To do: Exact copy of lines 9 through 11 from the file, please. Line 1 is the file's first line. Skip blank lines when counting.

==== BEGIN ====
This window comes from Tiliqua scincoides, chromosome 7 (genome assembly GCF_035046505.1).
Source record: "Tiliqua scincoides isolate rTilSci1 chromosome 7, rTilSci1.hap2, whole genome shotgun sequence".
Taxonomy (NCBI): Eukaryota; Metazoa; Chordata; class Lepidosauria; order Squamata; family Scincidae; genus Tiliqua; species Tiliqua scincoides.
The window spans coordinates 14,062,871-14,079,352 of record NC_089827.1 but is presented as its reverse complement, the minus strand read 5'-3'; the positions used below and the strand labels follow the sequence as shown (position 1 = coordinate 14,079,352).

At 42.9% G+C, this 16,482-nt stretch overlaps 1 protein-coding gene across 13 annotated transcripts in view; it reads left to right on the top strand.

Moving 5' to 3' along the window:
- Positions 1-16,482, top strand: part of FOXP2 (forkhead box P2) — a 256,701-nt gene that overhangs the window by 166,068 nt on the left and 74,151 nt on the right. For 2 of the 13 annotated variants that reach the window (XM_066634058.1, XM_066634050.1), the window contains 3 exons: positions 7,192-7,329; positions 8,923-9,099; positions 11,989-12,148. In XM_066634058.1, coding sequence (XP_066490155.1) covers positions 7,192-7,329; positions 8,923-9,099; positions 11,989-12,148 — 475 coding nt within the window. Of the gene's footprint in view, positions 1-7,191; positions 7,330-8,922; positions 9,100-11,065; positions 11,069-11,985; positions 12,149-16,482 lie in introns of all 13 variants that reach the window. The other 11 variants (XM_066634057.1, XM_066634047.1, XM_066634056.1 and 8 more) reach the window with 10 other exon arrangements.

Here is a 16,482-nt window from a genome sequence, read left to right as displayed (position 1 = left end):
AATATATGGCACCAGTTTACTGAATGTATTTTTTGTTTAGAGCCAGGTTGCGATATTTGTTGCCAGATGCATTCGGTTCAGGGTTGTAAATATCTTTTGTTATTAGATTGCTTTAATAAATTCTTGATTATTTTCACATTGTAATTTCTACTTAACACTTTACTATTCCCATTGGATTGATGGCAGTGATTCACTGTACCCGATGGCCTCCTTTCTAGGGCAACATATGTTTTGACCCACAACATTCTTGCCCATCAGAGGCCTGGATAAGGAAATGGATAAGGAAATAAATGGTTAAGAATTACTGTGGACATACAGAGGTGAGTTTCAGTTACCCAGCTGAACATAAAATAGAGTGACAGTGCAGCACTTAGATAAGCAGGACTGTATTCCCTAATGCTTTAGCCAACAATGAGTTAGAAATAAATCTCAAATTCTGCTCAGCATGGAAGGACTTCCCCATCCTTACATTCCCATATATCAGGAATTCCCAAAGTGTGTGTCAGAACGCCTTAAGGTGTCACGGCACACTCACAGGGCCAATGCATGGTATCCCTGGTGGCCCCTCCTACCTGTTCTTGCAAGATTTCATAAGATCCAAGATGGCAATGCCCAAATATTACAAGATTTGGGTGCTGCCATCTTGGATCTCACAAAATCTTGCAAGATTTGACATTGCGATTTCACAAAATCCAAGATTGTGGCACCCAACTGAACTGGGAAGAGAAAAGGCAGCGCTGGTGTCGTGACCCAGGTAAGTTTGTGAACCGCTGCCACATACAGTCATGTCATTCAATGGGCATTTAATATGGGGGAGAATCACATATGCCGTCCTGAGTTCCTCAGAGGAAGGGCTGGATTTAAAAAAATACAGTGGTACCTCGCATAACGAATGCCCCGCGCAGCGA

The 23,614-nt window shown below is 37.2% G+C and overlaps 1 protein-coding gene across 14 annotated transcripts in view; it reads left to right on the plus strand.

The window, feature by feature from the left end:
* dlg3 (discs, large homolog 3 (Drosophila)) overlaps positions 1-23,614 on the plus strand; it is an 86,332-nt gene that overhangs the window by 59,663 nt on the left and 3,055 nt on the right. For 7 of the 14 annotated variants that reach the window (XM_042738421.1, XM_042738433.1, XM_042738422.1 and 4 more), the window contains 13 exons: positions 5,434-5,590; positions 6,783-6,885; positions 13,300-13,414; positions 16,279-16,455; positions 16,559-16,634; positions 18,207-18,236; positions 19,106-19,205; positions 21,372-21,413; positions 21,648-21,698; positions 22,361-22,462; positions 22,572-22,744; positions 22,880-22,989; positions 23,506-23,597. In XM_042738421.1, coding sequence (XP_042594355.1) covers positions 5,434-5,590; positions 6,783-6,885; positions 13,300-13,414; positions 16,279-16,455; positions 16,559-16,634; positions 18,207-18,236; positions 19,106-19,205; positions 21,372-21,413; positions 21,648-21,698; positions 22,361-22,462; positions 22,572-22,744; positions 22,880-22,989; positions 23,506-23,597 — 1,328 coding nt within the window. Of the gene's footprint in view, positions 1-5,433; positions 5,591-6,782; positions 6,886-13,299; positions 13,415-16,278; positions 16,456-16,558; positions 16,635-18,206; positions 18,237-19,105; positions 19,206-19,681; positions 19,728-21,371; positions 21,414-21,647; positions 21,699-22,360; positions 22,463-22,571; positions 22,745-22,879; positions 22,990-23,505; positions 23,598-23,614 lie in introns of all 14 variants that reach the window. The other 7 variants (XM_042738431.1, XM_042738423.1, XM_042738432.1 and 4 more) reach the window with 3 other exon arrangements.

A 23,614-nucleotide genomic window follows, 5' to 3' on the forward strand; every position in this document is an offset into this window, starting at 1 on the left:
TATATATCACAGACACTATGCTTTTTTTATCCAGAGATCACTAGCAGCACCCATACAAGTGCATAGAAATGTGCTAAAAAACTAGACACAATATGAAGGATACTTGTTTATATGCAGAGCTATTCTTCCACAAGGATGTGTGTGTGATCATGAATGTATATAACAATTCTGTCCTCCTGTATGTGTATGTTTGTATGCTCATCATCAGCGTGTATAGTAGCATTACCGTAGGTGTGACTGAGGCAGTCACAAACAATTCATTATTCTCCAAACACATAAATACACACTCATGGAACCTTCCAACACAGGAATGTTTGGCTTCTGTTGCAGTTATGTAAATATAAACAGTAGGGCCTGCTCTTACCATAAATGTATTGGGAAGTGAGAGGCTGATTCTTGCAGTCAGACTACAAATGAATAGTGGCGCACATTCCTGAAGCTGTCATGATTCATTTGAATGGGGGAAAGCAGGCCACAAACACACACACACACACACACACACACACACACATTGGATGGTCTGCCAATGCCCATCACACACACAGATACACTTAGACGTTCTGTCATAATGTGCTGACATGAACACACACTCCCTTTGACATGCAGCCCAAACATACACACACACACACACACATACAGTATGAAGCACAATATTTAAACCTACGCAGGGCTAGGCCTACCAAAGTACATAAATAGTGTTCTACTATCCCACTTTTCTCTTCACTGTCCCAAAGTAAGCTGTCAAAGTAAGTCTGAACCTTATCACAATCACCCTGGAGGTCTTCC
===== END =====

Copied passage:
AATATATGGCACCAGTTTACTGAATGTATTTTTTGTTTAGAGCCAGGTTGCGATATTTGTTGCCAGATGCATTCGGTTCAGGGTTGTAAATATCTTTTGTTATTAGATTGCTTTAATAAATTCTTGATTATTTTCACATTGTAATTTCTACTTAACACTTTACTATTCCCATTGGATTGATGGCAGTGATTCACTGTACCCGATGGCCTCCTTTCTAGGGCAACATATGTTTTGACCCACAACATTCTTGCCCATCAGAGGCCTGGATAAGGAAATGGATAAGGAAATAAATGGTTAAGAATTACTGTGGACATACAGAGGTGAGTTTCAGTTACCCAGCTGAACATAAAATAGAGTGACAGTGCAGCACTTAGATAAGCAGGACTGTATTCCCTAATGCTTTAGCCAACAATGAGTTAGAAATAAATCTCAAATTCTGCTCAGCATGGAAGGACTTCCCCATCCTTACATTCCCATATATCAGGAATTCCCAAAGTGTGTGTCAGAACGCCTTAAGGTGTCACGGCACACTCACAGGGCCAATGCATGGTATCCCTGGTGGCCCCTCCTACCTGTTCTTGCAAGATTTCATAAGATCCAAGATGGCAATGCCCAAATATTACAAGATTTGGGTGCTGCCATCTTGGATCTCACAAAATCTTGCAAGATTTGACATTGCGATTTCACAAAATCCAAGATTGTGGCACCCAACTGAACTGGGAAGAGAAAAGGCAGCGCTGGTGTCGTGACCCAGGTAAGTTTGTGAACCGCTGCCACATACAGTCATGTCATTCAATGGGCATTTAATATGGGGGAGAATCACATATGCCGTCCTGAGTTCCTCAGAGGAAGGGCTGGATTTAAAAAAATACAGTGGTACCTCGCATAACGAATGCCCCGCGCAGCGA

The 23,614-nt window shown below is 37.2% G+C and overlaps 1 protein-coding gene across 14 annotated transcripts in view; it reads left to right on the plus strand.

The window, feature by feature from the left end: